Behind the mask
I spent Halloween like I do every other night of every other week — hiding in the basement with the lights out worrying about climate change, seal robots and new long-term care payment models.
I'm not the only one who doesn't like to answer the door on the evening of Oct. 31. A guy I work with tried to avoid this responsibility by filling a giant plastic pumpkin with candy and setting the self-serve diabetes dispenser outside on the porch. Naturally, someone stole the whole thing, pumpkin and all, within the first five minutes, but his naive trust in the basic human goodness of sugar-crazed children was adorable.
Despite a few trivial concerns about the societal wisdom and messaging of sending our progeny door-to-door begging for poison, I try not to be a total wet blanket on the annual festivities. Since I couldn't be a med aide dressed as Little Bo Peep or a rehab director administering shortwave diathermy in a shiny Paul Manafort suit covered in pond scum, I pulled out all the stops and showed up for work Halloween morning disguised as a bald Canadian. In fidelity to the role, I avoided all eye contact, so unfortunately have no idea how my efforts were received.
Though I can't remember previously learning any useful life lessons from this troubling annual assault on child health and adult sanity, this year I actually had an epiphany of sorts. As I watched people around me trying to decide what corny mask to wear to their facility costume parties, I realized how incredibly lucky I am to be free of that burden. I don't need a mask, because I already have one. It's permanently attached to my face — in fact, it is my face — and it seems to do a perfectly adequate job of regularly obscuring my identity, undermining my words and ruining my best intentions.
This has been proven to me over and over again. Recently, for instance, I was doing something in the office, I don't remember what, and said something to somebody, it doesn't matter who. But later, she appeared in my doorway. “Everything OK?” she wondered.
“Of course,” I answered. “Why, valued colleague*, do you ask?”
“You seemed annoyed with me earlier,” she responded.
I was incredulous. “Dear treasured teammate**, I'm incredulous,” I said. Because in truth, I hadn't been angry or annoyed with her at all, not one bit, and my first instinct was to feel unjustly accused and even a bit righteously indignant. How dare she not receive my words and expressions exactly as I intended them? So I protested, gently explained how wrong she was and half-heartedly apologized — and she left unconvinced.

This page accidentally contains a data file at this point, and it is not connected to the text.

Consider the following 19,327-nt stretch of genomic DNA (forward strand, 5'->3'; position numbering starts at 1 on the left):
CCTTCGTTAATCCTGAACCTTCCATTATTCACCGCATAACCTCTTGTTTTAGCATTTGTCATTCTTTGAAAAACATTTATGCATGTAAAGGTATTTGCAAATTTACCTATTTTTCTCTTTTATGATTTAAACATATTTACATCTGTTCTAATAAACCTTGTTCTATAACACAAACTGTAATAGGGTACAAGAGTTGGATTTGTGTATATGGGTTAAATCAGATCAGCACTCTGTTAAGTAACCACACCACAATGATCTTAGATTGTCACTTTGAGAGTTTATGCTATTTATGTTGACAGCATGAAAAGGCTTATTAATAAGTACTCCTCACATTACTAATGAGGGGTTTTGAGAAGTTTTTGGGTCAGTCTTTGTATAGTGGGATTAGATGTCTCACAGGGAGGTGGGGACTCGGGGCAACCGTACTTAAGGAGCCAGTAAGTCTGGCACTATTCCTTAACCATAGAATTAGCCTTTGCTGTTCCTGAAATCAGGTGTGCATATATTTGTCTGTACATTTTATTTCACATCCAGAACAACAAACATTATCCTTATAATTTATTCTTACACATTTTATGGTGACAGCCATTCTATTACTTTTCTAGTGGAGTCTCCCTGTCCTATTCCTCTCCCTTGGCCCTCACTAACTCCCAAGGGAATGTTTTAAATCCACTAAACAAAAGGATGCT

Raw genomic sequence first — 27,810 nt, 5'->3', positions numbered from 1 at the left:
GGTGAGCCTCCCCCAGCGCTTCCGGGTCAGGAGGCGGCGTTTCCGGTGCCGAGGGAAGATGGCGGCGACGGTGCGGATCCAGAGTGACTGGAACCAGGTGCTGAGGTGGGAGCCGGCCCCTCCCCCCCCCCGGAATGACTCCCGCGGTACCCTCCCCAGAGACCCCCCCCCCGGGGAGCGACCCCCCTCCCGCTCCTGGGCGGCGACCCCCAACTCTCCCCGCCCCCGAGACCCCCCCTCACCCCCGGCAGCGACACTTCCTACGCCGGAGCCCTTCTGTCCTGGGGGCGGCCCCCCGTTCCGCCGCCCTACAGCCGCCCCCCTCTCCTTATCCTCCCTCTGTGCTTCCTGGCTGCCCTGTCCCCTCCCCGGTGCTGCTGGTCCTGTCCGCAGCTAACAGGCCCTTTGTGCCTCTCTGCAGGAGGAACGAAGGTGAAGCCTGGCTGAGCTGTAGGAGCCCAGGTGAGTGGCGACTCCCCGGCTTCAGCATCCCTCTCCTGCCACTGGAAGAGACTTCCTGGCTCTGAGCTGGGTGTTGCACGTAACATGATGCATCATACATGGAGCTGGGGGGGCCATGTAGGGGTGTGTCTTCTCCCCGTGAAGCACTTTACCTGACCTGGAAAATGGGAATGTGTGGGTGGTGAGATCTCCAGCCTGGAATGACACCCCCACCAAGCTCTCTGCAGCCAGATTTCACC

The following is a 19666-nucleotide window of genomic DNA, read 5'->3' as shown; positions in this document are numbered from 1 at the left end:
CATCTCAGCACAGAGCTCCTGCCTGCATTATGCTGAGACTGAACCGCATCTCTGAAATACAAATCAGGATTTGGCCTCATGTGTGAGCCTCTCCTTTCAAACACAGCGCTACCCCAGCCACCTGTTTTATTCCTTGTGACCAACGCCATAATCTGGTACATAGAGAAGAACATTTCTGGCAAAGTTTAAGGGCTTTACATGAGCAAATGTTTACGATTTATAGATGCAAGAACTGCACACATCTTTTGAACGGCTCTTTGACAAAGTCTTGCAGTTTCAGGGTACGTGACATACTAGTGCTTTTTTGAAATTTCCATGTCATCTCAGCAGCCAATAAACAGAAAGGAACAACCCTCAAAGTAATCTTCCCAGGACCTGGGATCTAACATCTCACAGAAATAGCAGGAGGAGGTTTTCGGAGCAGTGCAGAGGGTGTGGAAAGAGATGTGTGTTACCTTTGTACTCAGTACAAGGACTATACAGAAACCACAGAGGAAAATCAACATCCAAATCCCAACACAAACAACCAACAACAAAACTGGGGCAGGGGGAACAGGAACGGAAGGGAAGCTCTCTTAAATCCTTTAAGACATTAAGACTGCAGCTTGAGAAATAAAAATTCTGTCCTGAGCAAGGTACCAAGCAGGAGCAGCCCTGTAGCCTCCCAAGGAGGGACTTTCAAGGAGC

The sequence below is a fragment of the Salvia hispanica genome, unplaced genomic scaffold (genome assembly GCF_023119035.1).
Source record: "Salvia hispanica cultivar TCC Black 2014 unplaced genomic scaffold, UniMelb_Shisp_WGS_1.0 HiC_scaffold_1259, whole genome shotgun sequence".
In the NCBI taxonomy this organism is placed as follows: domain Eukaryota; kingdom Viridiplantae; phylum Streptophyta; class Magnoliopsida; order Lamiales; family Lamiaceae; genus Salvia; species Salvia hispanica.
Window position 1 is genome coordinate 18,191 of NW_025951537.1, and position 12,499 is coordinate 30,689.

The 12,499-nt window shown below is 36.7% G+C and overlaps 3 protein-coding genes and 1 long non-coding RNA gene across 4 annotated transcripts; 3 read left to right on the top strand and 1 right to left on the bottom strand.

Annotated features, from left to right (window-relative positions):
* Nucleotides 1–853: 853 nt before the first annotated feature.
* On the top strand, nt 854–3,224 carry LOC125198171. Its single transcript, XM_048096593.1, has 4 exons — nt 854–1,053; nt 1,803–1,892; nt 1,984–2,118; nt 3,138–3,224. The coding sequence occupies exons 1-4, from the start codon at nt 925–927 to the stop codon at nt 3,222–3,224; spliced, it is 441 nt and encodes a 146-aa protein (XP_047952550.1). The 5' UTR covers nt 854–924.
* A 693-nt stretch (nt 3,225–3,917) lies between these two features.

Supporting anecdote #2: While occupying a former life and job, I once stood in the back row for a group photo, grinning as directed. After spending 20 minutes capturing images of us in various poses, the photographer finally paused and said, “Hey, you in the back. In the blue shirt. Yes, you. Could you please smile?”
I found his command shocking, because I genuinely believed I had been smiling, broadly, the entire time. But it turns out my brain must have been operating in smile simulator mode — with the neural pathways disconnected from actual happiness muscles in my face. It was as though the beaming George Clooney mask I left the house in had secretly morphed into a scowling Richard Nixon.
It's taken me from about birth to now to realize that what I think I communicate, either verbally or non, doesn't matter much if it's not what's received and understood. In fact, in a recent study conducted by me with no scientific process or evidence, I have determined that fully 82.4% of marital and long-term care workplace misunderstandings come from making snap judgments about what we perhaps wrongly believe our spouses or co-workers are trying to say.
We take offense without even considering that they may be sending mixed verbal and non-verbal messages of which they're unaware, and it's in everyone's best interest if we give them an opportunity to clarify. As receivers of muddled communication, the old rephrase and reflect technique comes in handy at moments like this, i.e. “So Bob, what I hear you saying is that flu shots cause atheism. Do I have that right?“
Of course, the responsibility for ensuring clear communication goes both ways. My job as sender isn't over when my well-intended, perfectly crafted sentences leave my lips at facility stand-up. I should be eager to do proactive clarification right there on the front end — especially in high risk times of pressure and stress, when words and expressions are delivered with all kinds of rough edges and inadvertent meanings attached. Something like, “Please be clear, I'm NOT saying Canadians are bad people.”***
This sort of intentional communication best practice can seem forced at times, but the benefits far outweigh the risks. That's what I'm trying to say, anyway. But what did you hear? And am I smiling?
*I didn't actually say “valued colleague,” because I believe the use of sarcasm is morally wrong.
**I didn't say “treasured work-mate” either.
***I am a Canadian.
Things I Think is written by Gary Tetz, a national Silver Medalist and regional Gold Medal winner in the Association of Business Press Editors (ASBPE) awards program. He has amused, informed and sometimes befuddled long-term care readers worldwide since his debut with the former SNALF.com at the end of a previous century. He is a multimedia consultant for Consonus Healthcare Services in Portland, OR.